From "Surrendering Our Minds to God:"
- The religious Jew accepts the entire Torah as a hok, both in regard
to its immutability and also its unintellegibility....To be a loyal
Jew is to be heroic, and heroes commit themselves without intellectual
reservations. Only one who lacks the courage of commitment will
belabor the "why"....
Why the Divine Imperative for Mishpatim? We have spoken heretofore
primarily of the hok, the inexplicable precept. In fact, we perform
all mishpatim (mostly social laws) in the same manner as the hukkim.
The Torah does not assign separate sections to the hukkim and
mishpatim respectively; they are interspersed throughout Scripture. We
make no distinctions between the two as regards the quality and
totality of our commitment. Why, we may ask, is it not enough for the
mishaptim to be intellectually motivated? Why the need to add a hok, a
non- logos dimension, to social laws which conscience itself dictates?
Apparently, reason is not a reliable guide even with respect to
mishpatim. There are borderline situations which confuse the mind, and
consequently it finds itself helpless in applying its moral norms.
Since our intellect must weigh pros and cons and is slow and deliberate
in deciding, society starts to nibble away at the edges of marginal,
borderline problems. Life must be lived; before our logic can
formulate an opinion, society will already have weakened all
restraints. Permissiveness will have replaced orderliness and the
amoral in man will have emerged triumphant.
For example, the mind certainly condemns murder. This is particularly
true of the killing of a young working mother who leaves behind
orphaned children. But does the abhorrence of murder also apply when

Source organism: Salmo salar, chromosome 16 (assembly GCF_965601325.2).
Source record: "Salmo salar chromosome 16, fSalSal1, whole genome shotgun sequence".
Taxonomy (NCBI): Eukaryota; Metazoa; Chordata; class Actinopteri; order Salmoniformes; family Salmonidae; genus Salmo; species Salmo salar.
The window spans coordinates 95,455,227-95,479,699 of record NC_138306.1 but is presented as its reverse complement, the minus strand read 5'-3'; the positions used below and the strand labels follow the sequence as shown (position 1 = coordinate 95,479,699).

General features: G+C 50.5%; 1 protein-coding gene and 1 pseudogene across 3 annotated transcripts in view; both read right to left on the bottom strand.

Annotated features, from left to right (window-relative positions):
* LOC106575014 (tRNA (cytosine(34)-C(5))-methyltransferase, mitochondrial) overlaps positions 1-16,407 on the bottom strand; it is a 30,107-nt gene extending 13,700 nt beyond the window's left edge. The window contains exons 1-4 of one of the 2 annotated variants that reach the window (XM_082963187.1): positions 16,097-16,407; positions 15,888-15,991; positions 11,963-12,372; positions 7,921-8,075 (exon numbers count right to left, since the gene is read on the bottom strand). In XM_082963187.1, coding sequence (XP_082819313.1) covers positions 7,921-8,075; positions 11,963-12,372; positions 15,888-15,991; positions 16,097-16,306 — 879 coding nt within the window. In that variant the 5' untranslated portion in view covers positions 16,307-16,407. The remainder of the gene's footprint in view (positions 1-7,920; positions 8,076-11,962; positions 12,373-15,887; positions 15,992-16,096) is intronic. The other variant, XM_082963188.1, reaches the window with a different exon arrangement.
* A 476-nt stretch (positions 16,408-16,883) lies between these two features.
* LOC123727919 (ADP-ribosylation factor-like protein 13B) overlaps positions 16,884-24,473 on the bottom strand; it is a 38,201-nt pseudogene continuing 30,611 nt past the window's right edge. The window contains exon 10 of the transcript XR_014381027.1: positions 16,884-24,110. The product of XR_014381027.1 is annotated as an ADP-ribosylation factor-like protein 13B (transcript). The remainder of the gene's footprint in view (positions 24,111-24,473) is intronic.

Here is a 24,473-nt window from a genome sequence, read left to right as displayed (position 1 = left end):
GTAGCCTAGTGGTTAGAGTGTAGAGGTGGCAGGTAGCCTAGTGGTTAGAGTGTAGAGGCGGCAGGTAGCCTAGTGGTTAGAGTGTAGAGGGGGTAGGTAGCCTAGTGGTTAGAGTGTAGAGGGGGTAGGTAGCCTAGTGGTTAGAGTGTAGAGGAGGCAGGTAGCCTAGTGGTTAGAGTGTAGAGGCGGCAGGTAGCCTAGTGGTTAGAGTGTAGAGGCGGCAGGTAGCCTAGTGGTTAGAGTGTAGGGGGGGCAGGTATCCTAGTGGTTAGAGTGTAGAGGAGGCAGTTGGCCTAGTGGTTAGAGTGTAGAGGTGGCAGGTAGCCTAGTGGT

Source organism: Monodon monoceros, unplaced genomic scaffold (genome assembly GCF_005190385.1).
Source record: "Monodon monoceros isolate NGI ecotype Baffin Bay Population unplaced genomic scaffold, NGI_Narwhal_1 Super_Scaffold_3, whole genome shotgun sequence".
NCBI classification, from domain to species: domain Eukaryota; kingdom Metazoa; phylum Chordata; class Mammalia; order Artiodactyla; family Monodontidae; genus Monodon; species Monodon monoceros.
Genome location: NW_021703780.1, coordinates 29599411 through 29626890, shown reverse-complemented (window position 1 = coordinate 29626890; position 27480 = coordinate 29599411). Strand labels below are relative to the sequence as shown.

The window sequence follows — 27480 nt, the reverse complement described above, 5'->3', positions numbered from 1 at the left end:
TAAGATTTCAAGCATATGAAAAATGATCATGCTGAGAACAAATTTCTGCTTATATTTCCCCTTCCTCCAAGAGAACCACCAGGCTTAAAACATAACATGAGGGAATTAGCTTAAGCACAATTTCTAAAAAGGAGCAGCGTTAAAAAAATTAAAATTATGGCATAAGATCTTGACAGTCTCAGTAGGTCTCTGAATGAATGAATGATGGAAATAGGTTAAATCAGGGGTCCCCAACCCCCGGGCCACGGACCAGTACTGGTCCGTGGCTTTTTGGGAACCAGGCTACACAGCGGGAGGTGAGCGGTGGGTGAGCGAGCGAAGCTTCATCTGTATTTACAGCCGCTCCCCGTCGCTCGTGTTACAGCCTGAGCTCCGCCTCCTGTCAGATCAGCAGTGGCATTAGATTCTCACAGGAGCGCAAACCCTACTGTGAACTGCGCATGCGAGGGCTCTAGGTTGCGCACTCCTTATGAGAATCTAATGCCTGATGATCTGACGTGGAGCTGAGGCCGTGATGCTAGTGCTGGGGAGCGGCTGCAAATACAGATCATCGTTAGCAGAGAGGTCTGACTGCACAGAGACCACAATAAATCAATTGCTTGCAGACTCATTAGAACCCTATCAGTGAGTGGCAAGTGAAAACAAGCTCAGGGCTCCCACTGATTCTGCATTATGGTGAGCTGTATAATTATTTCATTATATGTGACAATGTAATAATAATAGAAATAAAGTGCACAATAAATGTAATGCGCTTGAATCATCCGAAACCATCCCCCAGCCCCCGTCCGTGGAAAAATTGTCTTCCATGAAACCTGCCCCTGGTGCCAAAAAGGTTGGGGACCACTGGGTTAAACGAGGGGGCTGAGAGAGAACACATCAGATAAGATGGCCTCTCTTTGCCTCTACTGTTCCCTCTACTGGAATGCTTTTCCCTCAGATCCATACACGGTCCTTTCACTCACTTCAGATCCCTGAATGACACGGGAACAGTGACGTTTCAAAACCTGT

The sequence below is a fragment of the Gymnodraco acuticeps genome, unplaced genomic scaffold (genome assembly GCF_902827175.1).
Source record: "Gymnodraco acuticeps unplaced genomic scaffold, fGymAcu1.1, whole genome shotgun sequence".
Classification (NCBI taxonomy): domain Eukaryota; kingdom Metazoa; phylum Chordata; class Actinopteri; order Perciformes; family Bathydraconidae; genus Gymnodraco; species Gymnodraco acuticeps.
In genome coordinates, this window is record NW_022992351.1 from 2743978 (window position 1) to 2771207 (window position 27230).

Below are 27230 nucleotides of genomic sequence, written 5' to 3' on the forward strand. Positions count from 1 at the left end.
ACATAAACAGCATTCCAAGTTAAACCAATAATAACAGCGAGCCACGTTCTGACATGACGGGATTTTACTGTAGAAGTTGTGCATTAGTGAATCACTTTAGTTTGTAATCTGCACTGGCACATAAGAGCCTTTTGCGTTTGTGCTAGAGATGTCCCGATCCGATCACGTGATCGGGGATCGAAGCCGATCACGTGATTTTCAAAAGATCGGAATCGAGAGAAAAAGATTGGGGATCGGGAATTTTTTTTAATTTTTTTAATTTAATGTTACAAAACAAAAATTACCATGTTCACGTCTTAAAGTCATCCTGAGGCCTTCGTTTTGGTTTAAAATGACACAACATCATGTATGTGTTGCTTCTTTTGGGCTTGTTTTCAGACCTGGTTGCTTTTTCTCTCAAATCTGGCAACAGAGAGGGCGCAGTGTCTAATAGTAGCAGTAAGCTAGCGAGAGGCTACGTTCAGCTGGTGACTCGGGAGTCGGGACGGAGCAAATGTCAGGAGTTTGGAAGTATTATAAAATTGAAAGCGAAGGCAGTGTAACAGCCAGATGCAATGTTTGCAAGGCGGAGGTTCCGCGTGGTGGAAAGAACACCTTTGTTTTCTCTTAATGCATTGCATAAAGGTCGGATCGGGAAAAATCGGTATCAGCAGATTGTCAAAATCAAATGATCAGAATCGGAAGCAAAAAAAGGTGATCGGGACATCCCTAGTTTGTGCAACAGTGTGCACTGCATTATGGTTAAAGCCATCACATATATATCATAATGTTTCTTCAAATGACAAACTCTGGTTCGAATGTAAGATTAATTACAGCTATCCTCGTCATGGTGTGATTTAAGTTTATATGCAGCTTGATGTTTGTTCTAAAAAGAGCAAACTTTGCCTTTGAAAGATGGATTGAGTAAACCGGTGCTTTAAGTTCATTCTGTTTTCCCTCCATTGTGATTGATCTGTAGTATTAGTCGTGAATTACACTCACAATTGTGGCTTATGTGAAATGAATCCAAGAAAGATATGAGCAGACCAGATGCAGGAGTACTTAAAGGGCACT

the victim is an old, cruel, miserly woman who in the eyes of society
was a parisitic wretch, as in Dostoyevsky's Crime and Punishment ? May
we murder her in order to save a young girl from the clutches of
degradation? May euthanasia be practiced to relieve the elderly or
terminally ill of further suffering? Here the logos hesitates, is
uncertain, and imparts no decisive guidance. We can easily rationalize
in either direction and no external norm is compelling. As a mishpat,
a social norm, murder may at times be tolerated; as a hok, the
prohibition against murder is clear and absolute.....
We have assumed that mishpatim are prompted by reason. Yet, in our
modern world, there is hardly a mishpat which has not been repudiated.
Stealing and corruption are the accepted norms in many spheres of
life; adultery and general promiscuity find support in respectable
circles; and even murder, medical and germ experiments have been
conducted with governmental complicity. The logos has shown itself in
our time to be incapable of supporting the most basic of moral
The Torah, therefore, insists that a mishpat be accepted as a hok; our
commitment must be unshakable, universally applicable, and upheld even
when our logos is confused. Without hok, every social and moral law
can be rationalized away, leaving hte world a sophisticated jungle of
instincts and impulses...."
~Reflections of the Rav, 103-105
He is explicating the idea that on Purim, men are told to drink ad d'lo yada, until they cannot distinguish between "blessed is Mordechai" and "cursed is Haman." He explains that this seems to be an extremely peculiar mitzvah, especially in light of the fact that Purim is comparable to Yom Kippur; how then is this mitzvah to be understood? He then segues into what initially may seem an unrelated catalogue of examples of places where people's sins were not forgiven, even though it would seem as though they should have been forgiven.
1. Moshe was punished for hitting the rock as opposed to speaking to it
2. The Meraglim (spies) were sent into the land with the best of intentions, and yet returned with evil tidings, which could only have happened if something was amiss in the original plan
3. Saul was faulted for not having killed Agag, and as a result lost the monarchy. The Gemara notes that David erred twice and yet did not lose the monarchy, whereas Saul erred once and lost it; why such severity by Saul?
Explains R' Chaim Shmulevitz, in fact, the key to these sins which seemed relatively minor and yet were not forgiven lies in a dialogue held between Isaiah and Chizkiyahu.